Image:  Close-up of green grass seed head blowing in wind

Land take

 

Wind farms have a relatively small footprint and in most cases over 95% of the area on which they are built can continue being used for farming or other purposes. The land take required for a typical 10 turbine wind farm is around 1.3 Ha (excluding access tracks) plus a further 1.0 Ha during the construction phase.

Wind farm requirements (10 turbine wind farm)
Permanent (Ha)
Temporary (Ha)
Notes
Access tracks
Varies with wind farm
Varies with wind farm
5m wide stone tracks to turbines and substation
Construction compound
0.00
0.25
50m x 50m fenced-off area
Wind turbines and foundations
0.23
0.72
Each turbine foundation typically has an excavated base of 15m x 15m. Additional temporary land take required for construction lay-down areas
Crane hardstandings
1.10
0.00
Two 30m x 20m areas at each turbine
Electrical substation
0.01
0.00
8m x 9m secure area (33kV)
Meteorological mast
0.00
0.00
4m x 4m secure area
Total area
1.24 + tracks
0.97
 

Image:  Aerial view of wind turbine and access track

 

 

Image:  Aerial view of wind turbines along edges of arable fields

 

Access tracks

 

Access tracks are constructed from the public highway through to the base of each wind turbine, the electrical substation and the permanent meteorological mast. These are usually 5m wide and made of crushed stone. Where possible we make use of existing infrastructure on a site, improving and upgrading this where necessary, and construct any new tracks in locations that cause the minimum of disruption such as the edge of fields. Access tracks are either removed or left in place at the end of a project’s life depending on landowner preferences and the conditions of the planning consent.

 

 

Construction compound

 

An area of around 50m x 50m is generally needed during the construction phase for accommodating portakabins, welfare facilities, plant and equipment and for storing components prior to use. This is fenced off during use and restored to its original condition once construction is complete. In addition to the main construction compound “laydown areas”, generally at the bases of the turbines, are also sometimes needed for offloading larger wind turbine components such as towers and blades and partially assembling these prior to installation.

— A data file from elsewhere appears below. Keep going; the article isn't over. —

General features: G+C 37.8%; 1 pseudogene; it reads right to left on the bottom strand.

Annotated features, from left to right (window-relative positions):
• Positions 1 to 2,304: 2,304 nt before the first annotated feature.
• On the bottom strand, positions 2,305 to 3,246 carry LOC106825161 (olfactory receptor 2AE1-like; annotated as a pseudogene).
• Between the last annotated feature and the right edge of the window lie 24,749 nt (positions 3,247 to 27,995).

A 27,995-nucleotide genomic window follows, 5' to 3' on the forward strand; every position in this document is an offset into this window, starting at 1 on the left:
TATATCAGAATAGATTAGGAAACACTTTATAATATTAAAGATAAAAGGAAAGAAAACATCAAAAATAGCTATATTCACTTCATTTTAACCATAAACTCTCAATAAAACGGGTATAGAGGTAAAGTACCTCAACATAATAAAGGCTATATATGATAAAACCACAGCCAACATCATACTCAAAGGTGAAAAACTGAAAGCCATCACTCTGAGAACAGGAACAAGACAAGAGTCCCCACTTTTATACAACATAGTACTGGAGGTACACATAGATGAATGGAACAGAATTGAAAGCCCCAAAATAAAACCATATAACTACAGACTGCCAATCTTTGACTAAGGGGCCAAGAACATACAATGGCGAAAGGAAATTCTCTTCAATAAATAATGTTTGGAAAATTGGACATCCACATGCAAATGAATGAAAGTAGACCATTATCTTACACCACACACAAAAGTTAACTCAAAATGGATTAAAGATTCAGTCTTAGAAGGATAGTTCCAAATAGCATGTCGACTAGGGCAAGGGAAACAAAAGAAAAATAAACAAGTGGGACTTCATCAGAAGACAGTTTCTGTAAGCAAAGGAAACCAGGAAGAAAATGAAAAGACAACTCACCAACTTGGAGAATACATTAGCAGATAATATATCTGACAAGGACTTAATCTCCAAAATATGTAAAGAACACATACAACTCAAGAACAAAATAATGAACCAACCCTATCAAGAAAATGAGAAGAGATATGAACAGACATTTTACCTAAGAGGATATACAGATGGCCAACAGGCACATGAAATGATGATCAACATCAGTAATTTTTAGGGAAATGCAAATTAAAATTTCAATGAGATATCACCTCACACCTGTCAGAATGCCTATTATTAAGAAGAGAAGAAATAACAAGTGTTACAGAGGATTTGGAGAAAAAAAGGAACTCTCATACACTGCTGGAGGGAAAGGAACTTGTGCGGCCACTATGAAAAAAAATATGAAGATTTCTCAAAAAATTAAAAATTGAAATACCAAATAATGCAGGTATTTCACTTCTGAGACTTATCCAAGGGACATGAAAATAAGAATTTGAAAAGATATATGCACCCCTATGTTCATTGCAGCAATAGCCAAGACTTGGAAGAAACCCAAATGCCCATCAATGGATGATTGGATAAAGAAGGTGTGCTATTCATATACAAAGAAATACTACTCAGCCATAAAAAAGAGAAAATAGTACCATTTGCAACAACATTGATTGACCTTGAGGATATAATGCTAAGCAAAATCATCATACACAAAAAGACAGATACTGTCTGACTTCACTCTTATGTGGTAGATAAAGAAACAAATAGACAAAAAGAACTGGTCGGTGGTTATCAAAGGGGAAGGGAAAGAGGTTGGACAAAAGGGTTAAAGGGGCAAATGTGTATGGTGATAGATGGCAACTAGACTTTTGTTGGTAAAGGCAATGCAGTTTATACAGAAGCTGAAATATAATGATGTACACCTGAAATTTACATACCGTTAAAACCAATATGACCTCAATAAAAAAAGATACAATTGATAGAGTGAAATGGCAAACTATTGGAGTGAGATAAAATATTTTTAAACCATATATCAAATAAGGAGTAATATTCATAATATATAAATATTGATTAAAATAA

Wind turbines and foundations

 

Image:  Wind turbine base and hardstandingThe wind turbines we use today typically have tower (or “hub”) heights of 60-100m and blade lengths of 35-50m (or “rotor diameters” of 70-100m). The closer the turbines are located together, the more energy is lost through the effect of the wake of one turbine on another, so we generally try and design a wind farm so as to have a spacing of 5-6 rotor diameters in the prevailing wind direction and 4-5 rotor diameters crosswind.

 

Foundations for the turbines consist of a steel reinforced concrete plinth of approximately 15m in diameter with a central column of around 5m in diameter onto which the turbine tower is fixed. Foundations are backfilled and restored after construction so as to leave only a small stone apron around the base of each tower visible.

 

 

Crane hardstandings

 

As well as turbine foundations, hardstandings are needed next to each tower for use by cranes in the construction phase and, on occasion, to replace any large components which may fail once a wind farm is operational. Like the access tracks, these are usually made of crushed stone and typically each measures 30m x 20m. Two hardstandings are required for each turbine though we try where possible to locate one of these on an access track to reduce overall land take.

 

 

Electrical substation

 

Image:  Sub-station compound areaElectrical connections between the turbines are made via underground cables to a small on-site electrical substation. These cables are laid in trenches approximately 1m wide and 1m deep and, so far as far possible, routed to follow site access tracks.

 

The on-site substation contains transformers, isolating switches and electricity meters and forms the interface point between the wind farm and the external grid. Depending on the size of the wind farm (and more particularly the grid connection voltage) this generally comprises a building with a floor-plan of around 8m x 9m but, on large wind farms (connected to the electricity transmission rather than distribution grid). a larger building may be needed together with a secure compound of 50m x 70m.

 

 

Meteorological mast

 

As part of the wind farm construction works, the temporary meteorological mast used in the development phase is replaced by a more substantial mast (without guy-wires) which remains in place throughout the operational life of the project. This is generally of a similar height to the turbine towers and requires an area of approximately 4m x 4m, ideally located so as to avoid readings being affected by wind turbine wakes.

 
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